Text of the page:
to any kind effort. So if we wanted to open an office in Jacksonville,
which we did a couple of times, or Atlanta, which we did several times,
they always encouraged us to do it and they never ever recriminated if it
didn't work out. That's a very important thing to remember. No matter
what crazy sales idea you worked out, they never said, "We tried it before.
It didn't work." They'd always say, because they knew....Jack Rosen
always knew it was the man. He gave a sign that we would put up in our
office that said, "It's the man." That meant it was the man not the plan.
If you tried it seven times in a row but you found the guy that would be
the right guy and you wanted to go with him, Jack would encourage you
to go with him, because he knew it was the man and not so much the plan. So
Sy was in charge originally in the Florida land sales operation. Later
he made a very successful transition to becoming a Jack man and survived
for a good many years between Jack and Leonard long after I ended up.
D--What do you think were some of the biggest innovations made aby Gulf
in land development or sales?
K--Every aspect of the industry was either pioneered by them or improved by
the Rosen brothers. There was no idea that anyone had in the world that
they didn't learn about, that they didn't study. I think the single
greatest characteristic was their insatiable, voracious appetite to learn
and to try. That's why I keep focusing on their willingness to try, well
it was more than a willingness, it was an obcession. So anything that
anyone else did, they did even better. The Ethel Merman song, "You have
the right to do better." They had no false pride. If Chester tries some-
thing and it worked,the Rosen brothers would do it better. Twelve times
as hard. They would work 15 times as industriously and they would get
20 times the results. And the same with the Mackles and the Ratners.
They were not so much innovators as they were emulators and improvers.
The street campusing that I told you about, the OPC (Outside Public
Soliciting), they were the best at that and that caused them some
problems. Again, they got overly aggressive. That made people get up-
set with them. Their direct mail operation was the best in terms of
getting people to send them coupons or money or questions. They were
the best at opening up offices around the country and around the world.
Not always without problems, but Jack insisted that they had to invade
Europe and I don't think he ever made any money there. He opened up
offices in Europe and that was a matter of great pride for Jack and he
probably stuck with that a little too long. As a matter of fact, I
remember Jack died hours after getting off a plane coming from his
European operation. But everything they did, the opening of offices,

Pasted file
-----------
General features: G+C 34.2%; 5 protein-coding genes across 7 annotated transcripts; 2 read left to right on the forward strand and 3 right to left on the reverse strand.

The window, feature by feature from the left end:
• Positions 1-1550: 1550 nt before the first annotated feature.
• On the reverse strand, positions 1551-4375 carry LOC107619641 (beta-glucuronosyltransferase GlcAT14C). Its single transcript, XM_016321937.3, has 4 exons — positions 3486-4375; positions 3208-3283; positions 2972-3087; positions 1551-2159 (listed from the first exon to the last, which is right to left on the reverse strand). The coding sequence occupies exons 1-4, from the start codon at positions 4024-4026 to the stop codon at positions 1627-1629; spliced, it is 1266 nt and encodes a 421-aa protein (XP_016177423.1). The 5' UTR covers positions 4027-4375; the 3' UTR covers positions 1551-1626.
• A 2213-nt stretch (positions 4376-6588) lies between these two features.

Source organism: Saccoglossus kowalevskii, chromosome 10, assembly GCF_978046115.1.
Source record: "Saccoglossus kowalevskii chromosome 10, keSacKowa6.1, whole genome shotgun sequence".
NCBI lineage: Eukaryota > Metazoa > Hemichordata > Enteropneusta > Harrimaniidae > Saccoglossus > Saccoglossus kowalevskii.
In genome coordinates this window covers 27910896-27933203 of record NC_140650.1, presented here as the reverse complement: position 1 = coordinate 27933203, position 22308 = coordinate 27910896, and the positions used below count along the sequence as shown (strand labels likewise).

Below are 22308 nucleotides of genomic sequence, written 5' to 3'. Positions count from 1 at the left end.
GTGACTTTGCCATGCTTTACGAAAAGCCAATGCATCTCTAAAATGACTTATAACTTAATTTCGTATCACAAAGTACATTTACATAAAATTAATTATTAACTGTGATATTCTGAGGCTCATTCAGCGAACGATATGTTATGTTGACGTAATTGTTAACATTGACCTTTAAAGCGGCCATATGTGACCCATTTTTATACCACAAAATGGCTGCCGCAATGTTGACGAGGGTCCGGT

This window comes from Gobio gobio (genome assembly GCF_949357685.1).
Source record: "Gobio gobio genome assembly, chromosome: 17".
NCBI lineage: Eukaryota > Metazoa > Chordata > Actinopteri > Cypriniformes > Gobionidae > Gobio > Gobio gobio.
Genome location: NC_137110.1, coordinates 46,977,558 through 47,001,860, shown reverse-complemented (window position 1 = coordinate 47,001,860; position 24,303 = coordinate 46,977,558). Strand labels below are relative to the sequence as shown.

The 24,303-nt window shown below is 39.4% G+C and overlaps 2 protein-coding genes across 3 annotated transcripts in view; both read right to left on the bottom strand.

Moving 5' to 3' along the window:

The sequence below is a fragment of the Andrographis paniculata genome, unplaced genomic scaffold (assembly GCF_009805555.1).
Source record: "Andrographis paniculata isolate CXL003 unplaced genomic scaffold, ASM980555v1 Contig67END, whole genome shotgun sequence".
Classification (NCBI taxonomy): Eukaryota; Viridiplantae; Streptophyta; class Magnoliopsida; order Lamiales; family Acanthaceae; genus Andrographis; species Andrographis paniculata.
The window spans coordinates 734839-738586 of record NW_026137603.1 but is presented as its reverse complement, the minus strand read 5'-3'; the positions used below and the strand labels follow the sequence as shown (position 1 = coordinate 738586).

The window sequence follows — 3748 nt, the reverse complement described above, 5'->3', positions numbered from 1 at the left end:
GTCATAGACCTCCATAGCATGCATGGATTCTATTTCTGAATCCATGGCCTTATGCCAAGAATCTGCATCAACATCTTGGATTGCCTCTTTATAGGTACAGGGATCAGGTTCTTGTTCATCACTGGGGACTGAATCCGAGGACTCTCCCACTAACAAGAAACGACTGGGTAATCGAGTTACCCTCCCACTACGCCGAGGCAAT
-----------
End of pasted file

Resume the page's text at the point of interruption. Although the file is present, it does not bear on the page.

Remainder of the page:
the advertising, they were.... They did everything really well, mainly
because of two things. Number one, they were basically, inherently
very creative, capable guys. Number two, they outworked everybody
D--Did they sense competition with the Mackals or with Port Charlotte or
with you know...?
K--They never disliked anybody. They were, until this Joe Klein episode
arose. which was a tragedy--they really never had any problems with
anybody. We met when I was running the Cape Coral operation. I met
with the Mackles and someone from Chesters organization. And we formed
some sort of the land fills industry association. Nothing much came of
it. The Rosen brothers, if there was such a thing as putting money to-
gether to create a seal that said member of the Florida land sales assoc-
iation, we abide by the high ethics which animate this association. The
Rosen brothers would have contributed to that. There was nobody that
competed with them. They were really, I think it's fair to say, there
was only one guy who was really as great as the Rosen brothers, and that
was Herman Pearl. He was a friend of mine. He gave me this sculpture
that he did. He used to do sculpting in his home as a hobby. He was
a lovely guy. He was probably pound for pound the second or third
greatest land salesman in Florida history. I would put Jack and Leonard
Rosen as number one and Herman as number two.
D--What was his last name?
K-Pearl. He was out of New Jersey. He' was associated with the Mackl'es and
with Chesler. And he was wiped out in what I describe as an anti-semetic
Putch. But theMackles, got rid of Chesler and then afterwards they came
in and fired Herman Pearl and his worldwide group of people. Herman was
the greatest sales manager that I ever knew. Greatest motivator that I
ever knew. So he was....But again, he was no enemy to the Rosen brothers.
Leonard and he had a nice relationship. I don't know how well he knew
D--Let me ask you a question on that whole issue. Was anti-semetism in.
different things? Did they experience that a lot?
K--First of all let me give you a positive because I guess maybe like a lot
of Jewish people I tend to be overly sensitive to the issue. And
particularly when you go to a little town like Ft. Myers where there
really were no Jewish people. The positive side that I always look back
on especially fond of. The treatment we were accorded by the people of
Ft. Myers and Lee County was without exception, exemplerary. That's one
of the things that I enjoyed very much and I think that if someone said,